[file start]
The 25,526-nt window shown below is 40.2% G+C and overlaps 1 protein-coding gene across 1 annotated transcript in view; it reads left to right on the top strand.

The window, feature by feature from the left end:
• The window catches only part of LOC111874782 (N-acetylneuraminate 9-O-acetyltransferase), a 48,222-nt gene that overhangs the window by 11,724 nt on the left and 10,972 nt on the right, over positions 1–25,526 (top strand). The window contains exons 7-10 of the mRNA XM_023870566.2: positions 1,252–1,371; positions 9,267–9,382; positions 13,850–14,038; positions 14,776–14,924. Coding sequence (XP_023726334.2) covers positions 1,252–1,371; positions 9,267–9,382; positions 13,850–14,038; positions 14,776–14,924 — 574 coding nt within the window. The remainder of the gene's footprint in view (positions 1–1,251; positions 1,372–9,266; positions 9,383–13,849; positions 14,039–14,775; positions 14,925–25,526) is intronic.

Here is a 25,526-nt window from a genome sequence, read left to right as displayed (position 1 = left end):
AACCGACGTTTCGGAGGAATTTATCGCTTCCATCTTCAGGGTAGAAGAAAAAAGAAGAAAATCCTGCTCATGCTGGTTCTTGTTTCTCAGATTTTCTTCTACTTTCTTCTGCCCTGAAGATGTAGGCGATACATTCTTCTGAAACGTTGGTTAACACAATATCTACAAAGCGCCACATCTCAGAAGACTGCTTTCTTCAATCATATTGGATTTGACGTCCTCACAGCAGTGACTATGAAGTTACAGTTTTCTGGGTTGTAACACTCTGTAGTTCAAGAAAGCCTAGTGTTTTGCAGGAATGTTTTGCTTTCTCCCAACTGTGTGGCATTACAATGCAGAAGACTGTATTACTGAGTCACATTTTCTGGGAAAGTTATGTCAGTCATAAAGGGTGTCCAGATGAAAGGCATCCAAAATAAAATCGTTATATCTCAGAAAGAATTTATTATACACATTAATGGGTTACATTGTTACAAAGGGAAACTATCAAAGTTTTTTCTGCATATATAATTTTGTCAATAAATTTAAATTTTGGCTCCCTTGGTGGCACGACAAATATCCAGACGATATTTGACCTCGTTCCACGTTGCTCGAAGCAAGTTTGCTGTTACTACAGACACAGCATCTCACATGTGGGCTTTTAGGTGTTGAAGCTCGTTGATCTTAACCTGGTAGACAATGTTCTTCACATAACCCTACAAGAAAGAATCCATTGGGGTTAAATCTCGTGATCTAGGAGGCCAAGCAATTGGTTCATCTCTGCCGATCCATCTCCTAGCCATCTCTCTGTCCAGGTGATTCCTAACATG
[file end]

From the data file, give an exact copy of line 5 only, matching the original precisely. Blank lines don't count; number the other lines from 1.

AACCGACGTTTCGGAGGAATTTATCGCTTCCATCTTCAGGGTAGAAGAAAAAAGAAGAAAATCCTGCTCATGCTGGTTCTTGTTTCTCAGATTTTCTTCTACTTTCTTCTGCCCTGAAGATGTAGGCGATACATTCTTCTGAAACGTTGGTTAACACAATATCTACAAAGCGCCACATCTCAGAAGACTGCTTTCTTCAATCATATTGGATTTGACGTCCTCACAGCAGTGACTATGAAGTTACAGTTTTCTGGGTTGTAACACTCTGTAGTTCAAGAAAGCCTAGTGTTTTGCAGGAATGTTTTGCTTTCTCCCAACTGTGTGGCATTACAATGCAGAAGACTGTATTACTGAGTCACATTTTCTGGGAAAGTTATGTCAGTCATAAAGGGTGTCCAGATGAAAGGCATCCAAAATAAAATCGTTATATCTCAGAAAGAATTTATTATACACATTAATGGGTTACATTGTTACAAAGGGAAACTATCAAAGTTTTTTCTGCATATATAATTTTGTCAATAAATTTAAATTTTGGCTCCCTTGGTGGCACGACAAATATCCAGACGATATTTGACCTCGTTCCACGTTGCTCGAAGCAAGTTTGCTGTTACTACAGACACAGCATCTCACATGTGGGCTTTTAGGTGTTGAAGCTCGTTGATCTTAACCTGGTAGACAATGTTCTTCACATAACCCTACAAGAAAGAATCCATTGGGGTTAAATCTCGTGATCTAGGAGGCCAAGCAATTGGTTCATCTCTGCCGATCCATCTCCTAGCCATCTCTCTGTCCAGGTGATTCCTAACATG